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Step 4 - Getting the Data

Step 4: Made a searching and fearless moral inventory of ourselves


Step 4 is a very deep and important step. There is a great deal of writing to do. We will include an audio recording of a 4th step workshop that walks line by line through the Big Book from pages 63 -75 (it includes both the 4th and the 5th step work). But here is the basic writing explained from the moral inventory data:


Conducting Inventory so that we can share and see Truth


WE are all a bit mired within multiple personality syndrome and have a difficult time identifying which aspect of our psyche is in charge at any particular time. We have an ID, EGO and Self-Esteem which we use to create, justify and actualize decisions.


ID is our primitive self that reacts to the world with desire for pleasure and satisfaction. We seek companionship, food, shelter, sex, power and pleasure with our ID in charge. Our dark ambitions are rooted in this aspect of our personality. If enflamed, we may act like a being in the pursuit of pleasure, avoiding pain at any cost.


EGO is the part of us that negotiates with ID as life’s impulses appear. It discerns right from wrong and helps us pursue purpose and meaning in our relationships. This aspect of us questions “Why am I here?” and seeks deeper meaning to the message.


Self-Esteem is our personal report card. It provides us with a picture of how we are doing. It is the "apparent" true impression of our actions, thoughts and beliefs. It is Self-Esteem who says: I am not many but ONE … My mistakes are not defects but assets to help build my teaching strengths … I am worthy of universal love and I give it a lot. I am good.


As we begin to understand the larger parts of ourselves, we may further notice even more shards or sub-personalities. As my father explained, there are also young undeveloped children joining us in the total being known as SELF. When we are a being of MANY, but only recognize our SELF as ONE, it can create a sense of confusion, especially when it comes to certain aspects of our behavior. We see our SELF clearly in the mirror, so it doesn’t make sense why at times we are so moody and inconsistent with our actions and commitments.


For example, I might look at myself in the mirror and insist I have no more of that thing, and before you know it, I’m doing that thing again. I might tell myself that next time I’m going to do this or that instead; and yet when next time comes, I once again do what I’ve always done.


A rage-addict explained to me the feeling that occurred each time he lost control.


I get this overwhelming sense of adrenalin that surges through my body and then I feel like the real person who is me is getting small and tucked back behind my eyes watching as some other person takes over my mouth and body. I yell, stamp around and break things and the real me knows that this is wrong and that I am wrong and that I am hurting the other person, but I can’t stop. I just watch until the storm goes away and then I am tired and empty. It’s like I come back in charge of my body but I feel all the guilt of what that angry person did. I can’t say I am sorry. I didn’t do it. It’s like I am not responsible and I don’t want to take the rap for someone else’s crap. I just ignore the issue if I can and try to do better the next time.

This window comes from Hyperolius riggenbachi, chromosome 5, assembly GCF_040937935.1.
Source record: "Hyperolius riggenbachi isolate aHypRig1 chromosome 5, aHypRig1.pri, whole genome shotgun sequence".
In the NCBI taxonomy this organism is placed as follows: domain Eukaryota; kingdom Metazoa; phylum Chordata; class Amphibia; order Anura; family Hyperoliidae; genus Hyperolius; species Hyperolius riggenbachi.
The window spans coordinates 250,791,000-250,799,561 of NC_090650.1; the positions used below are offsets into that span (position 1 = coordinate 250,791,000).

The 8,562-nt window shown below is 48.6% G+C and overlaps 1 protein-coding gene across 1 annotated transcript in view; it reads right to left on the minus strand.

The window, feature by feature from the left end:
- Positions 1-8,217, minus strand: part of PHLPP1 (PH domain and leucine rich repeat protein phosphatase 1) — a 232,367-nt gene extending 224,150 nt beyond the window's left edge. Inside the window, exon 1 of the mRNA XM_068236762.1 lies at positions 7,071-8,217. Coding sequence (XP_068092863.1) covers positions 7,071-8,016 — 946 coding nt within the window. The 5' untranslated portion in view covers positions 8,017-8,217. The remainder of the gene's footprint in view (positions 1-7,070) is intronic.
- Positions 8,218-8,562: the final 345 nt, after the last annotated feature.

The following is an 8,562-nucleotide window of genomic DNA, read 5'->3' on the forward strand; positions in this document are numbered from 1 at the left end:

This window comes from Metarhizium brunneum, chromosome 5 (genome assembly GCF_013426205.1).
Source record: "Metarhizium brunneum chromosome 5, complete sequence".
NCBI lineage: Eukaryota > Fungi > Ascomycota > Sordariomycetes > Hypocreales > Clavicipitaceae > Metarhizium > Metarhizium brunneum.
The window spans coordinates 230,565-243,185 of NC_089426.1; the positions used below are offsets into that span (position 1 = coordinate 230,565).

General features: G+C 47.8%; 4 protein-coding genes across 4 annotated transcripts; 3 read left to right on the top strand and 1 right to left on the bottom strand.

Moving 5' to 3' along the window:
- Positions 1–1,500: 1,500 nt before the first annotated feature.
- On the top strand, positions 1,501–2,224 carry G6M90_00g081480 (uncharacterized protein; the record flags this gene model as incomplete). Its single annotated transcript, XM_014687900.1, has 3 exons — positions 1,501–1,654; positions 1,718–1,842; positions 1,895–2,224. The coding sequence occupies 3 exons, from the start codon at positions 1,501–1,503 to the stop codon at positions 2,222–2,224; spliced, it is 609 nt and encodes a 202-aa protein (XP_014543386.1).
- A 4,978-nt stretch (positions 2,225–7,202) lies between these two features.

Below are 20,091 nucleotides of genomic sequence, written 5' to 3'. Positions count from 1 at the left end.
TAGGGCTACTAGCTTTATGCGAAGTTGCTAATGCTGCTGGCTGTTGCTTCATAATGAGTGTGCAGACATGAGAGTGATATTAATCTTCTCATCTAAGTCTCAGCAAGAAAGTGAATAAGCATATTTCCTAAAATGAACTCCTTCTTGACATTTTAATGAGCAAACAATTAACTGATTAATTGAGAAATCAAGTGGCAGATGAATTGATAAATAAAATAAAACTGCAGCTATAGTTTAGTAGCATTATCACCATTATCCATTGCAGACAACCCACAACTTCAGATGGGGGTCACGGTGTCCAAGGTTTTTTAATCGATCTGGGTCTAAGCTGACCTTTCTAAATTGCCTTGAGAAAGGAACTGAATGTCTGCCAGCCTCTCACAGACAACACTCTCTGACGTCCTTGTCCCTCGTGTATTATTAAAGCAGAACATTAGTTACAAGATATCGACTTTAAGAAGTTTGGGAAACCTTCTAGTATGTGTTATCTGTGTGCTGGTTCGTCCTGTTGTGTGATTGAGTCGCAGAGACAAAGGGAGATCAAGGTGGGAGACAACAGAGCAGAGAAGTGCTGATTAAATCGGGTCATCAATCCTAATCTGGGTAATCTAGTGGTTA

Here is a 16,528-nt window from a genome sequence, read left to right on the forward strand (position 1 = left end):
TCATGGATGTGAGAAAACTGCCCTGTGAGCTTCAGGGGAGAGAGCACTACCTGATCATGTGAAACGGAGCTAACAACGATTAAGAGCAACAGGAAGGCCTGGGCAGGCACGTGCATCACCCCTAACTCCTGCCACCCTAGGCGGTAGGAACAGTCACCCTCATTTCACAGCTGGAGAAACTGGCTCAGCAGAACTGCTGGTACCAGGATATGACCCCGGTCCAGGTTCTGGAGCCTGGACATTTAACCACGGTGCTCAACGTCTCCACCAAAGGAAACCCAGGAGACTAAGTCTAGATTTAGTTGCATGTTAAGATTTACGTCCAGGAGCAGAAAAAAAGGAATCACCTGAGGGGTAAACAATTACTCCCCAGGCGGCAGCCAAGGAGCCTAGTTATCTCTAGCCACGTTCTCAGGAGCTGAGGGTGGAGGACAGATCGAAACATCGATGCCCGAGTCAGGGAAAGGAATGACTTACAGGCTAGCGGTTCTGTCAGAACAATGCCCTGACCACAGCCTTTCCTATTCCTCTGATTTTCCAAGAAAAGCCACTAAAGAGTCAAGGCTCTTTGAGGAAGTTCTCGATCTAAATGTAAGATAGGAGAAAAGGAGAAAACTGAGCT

As an addict, although I felt compelled to drink, I truly intended to stop the behavior the next day. I loved the idea of being honest and sober, but was incapable of stopping my ID from seeking that pleasure.


Another woman described her feelings as she surrendered to food.


I am large. I don’t like the way my body feels or looks. I won’t wear a bathing suit or skimpy outfits. I just won’t. I have struggled with food my whole life. I get lonely and eat. I get depressed I eat. I get excited I eat. I go away for vacation and am surrounded by food. I get this compulsion to eat and I say “NO. YOU’RE FAT.” I eat anyway and many times cry afterwards. It’s like an explosion and I can’t stop. Who am I? I am like these two different people, one that wants to be healthy and one that hates me and is trying to kill my world with food!


Notice her message “No … you’re fat.” Self-Esteem is saying she’s ugly. ID is telling her to go ahead and eat because it makes her feel good, and EGO is trying to control both. Her inner children are having a tug-of-war and don’t even realize they are all in the same person. Each child is trying to live their own life, causing great amounts of pain to this woman’s SELF or total being. To find the right balance, she needs to recognize and bond with these children, learn how to parent them, and reclaim them as a part of her whole self.